“We take a rigid orthotic and make it more comfortable for a patient depending on how we pad it,” he says. “You can take a really hard, supportive orthotic and make it much easier to tolerate as long as you’re providing contact to the entire foot.”

If he’s building a custom orthotic and makes a cast of a person’s foot, it’s much easier to provide contact to the entire surface of the foot evenly, he says.

A store-bought insert may not provide that same level of contact as a custom orthotic because it may not line up exactly with an individual’s foot. But that’s not to say they’re uncomfortable.

“With off-the-shelf inserts, the support you get can be somewhat random,” Dr. Robison says. “That’s because the manufacturer knows it won’t be an exact match for every person’s arch, they have to allow some flex in the device so it’s tolerable to use.”

For foot pain that’s not a pathological condition or deformity, an off-the-shelf insert may provide all the support and comfort a person needs.

Dr. Robison says that the majority of times that he sees someone having a difficult adjustment to life with orthotics is because it’s a poor fit between the orthotic and a person’s shoe, not the insert itself.

“Custom orthotics can be fantastic,” Dr. Robison says. “But there’s an art to doing them, it’s about knowing the patient and their condition and knowing what they’ll do well in. I think that’s an important conversation to have with everyone who comes in for orthotics.”


The life of an insert or an orthotic depends heavily on the activity level of the wearer.

Because off-the-shelf inserts tend to be made from silicone gel rubber, neoprene and foam and aren’t form fitted, they tend to wear out sooner. Dr. Robison recommends changing out an off-the-shelf insert at least once a year.

With a custom orthotic, Dr. Robison says that the internal plastic device can last from 5 to 10 years. What wears out is the top cover, the cushion, which can wear out anywhere from 1 to 3 years. Fortunately, the top cover can simply be replaced — by sending it to a cobbler or your podiatrist — which prolongs the life of the insert.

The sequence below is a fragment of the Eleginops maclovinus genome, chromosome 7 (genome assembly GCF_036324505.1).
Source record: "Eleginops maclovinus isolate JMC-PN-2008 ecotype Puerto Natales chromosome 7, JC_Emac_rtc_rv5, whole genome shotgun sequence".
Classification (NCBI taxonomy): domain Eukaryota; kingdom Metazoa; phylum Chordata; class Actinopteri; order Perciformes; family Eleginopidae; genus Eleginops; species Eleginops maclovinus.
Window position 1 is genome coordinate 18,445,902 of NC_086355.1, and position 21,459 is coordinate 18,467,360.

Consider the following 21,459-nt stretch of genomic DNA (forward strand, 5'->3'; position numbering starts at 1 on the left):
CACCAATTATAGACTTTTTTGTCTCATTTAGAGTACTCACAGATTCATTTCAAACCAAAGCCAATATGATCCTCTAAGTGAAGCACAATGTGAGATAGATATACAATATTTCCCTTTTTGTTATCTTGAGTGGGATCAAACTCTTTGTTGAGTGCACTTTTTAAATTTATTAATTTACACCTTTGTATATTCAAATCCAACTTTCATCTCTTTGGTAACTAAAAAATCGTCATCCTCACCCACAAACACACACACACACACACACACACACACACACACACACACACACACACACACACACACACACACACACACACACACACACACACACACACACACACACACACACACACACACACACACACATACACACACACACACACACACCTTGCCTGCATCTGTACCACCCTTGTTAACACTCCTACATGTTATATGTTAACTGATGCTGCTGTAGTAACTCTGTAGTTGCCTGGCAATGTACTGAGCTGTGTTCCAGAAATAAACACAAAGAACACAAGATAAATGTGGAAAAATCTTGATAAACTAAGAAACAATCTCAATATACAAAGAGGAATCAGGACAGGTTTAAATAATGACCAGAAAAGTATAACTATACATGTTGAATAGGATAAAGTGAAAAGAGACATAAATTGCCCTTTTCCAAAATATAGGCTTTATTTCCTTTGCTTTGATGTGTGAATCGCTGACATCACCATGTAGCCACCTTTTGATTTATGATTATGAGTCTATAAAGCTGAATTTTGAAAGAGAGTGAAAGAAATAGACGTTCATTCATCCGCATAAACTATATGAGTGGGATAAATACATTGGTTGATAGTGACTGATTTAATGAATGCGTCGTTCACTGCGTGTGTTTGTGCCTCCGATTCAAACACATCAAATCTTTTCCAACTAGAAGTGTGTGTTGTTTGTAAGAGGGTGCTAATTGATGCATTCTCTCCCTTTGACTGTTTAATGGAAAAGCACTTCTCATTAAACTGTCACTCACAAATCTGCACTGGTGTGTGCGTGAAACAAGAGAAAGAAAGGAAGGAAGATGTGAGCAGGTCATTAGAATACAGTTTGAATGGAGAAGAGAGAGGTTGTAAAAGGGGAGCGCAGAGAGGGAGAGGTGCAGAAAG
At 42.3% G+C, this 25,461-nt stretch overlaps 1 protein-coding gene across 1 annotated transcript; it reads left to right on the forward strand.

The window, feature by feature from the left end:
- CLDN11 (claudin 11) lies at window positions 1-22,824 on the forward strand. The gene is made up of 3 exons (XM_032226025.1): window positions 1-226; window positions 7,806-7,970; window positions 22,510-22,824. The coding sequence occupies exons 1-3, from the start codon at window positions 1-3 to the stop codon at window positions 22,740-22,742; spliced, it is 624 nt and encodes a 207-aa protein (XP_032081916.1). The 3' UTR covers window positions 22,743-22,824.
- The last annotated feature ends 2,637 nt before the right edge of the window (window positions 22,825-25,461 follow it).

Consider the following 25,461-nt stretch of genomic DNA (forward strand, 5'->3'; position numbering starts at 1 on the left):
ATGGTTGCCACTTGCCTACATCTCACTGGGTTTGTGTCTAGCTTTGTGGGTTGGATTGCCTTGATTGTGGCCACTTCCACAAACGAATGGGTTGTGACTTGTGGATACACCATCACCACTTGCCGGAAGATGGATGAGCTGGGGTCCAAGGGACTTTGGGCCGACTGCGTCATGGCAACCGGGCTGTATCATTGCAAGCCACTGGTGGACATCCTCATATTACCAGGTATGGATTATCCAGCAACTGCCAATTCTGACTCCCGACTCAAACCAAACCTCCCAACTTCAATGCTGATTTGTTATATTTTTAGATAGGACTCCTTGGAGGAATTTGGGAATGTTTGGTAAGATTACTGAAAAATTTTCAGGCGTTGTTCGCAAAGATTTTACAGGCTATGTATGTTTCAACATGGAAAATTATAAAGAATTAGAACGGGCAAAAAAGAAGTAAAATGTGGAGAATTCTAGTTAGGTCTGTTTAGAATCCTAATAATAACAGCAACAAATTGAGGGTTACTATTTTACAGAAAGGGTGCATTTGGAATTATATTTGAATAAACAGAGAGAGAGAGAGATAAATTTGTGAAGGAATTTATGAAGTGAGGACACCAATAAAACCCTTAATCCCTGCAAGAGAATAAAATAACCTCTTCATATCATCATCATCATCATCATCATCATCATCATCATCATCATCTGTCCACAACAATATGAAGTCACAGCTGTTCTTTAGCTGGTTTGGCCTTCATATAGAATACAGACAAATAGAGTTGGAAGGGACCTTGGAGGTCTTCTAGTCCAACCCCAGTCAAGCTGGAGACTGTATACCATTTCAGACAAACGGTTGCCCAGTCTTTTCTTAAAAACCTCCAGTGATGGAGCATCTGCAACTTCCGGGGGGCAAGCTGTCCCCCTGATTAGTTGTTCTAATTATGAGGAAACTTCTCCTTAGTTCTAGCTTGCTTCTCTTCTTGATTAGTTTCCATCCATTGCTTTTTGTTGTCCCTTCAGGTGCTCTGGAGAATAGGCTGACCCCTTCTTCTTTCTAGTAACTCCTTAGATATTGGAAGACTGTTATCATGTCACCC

“I probably use more over-the-counter inserts than I do custom orthotics,” he says. “I can give an off-the-shelf product to a patient on the first day I see them. If their symptoms calm down and they start feeling better, then I let them know all they need to do is replace that insert once a year and they’re good to go.”

Dr. Robison says that if someone wants a custom orthotic, it’s something they can look into, but it’s not necessary for everyone.

Off-the-shelf inserts can run from $20 to $50, while custom orthotics can run from $350 to $500. Orthotics aren’t always covered by insurance, either, though Dr. Robison is noticing it becoming more commonplace.


If you’re experiencing pain in your feet, it’s important to remember that it’s not normal!

Our team of doctors at Aboite Podiatry is trained to identify and treat foot conditions and can help you decide if inserts or orthotics can make a difference in your life. Make an appointment to meet with one of our skilled podiatrists today by calling 260-436-3579.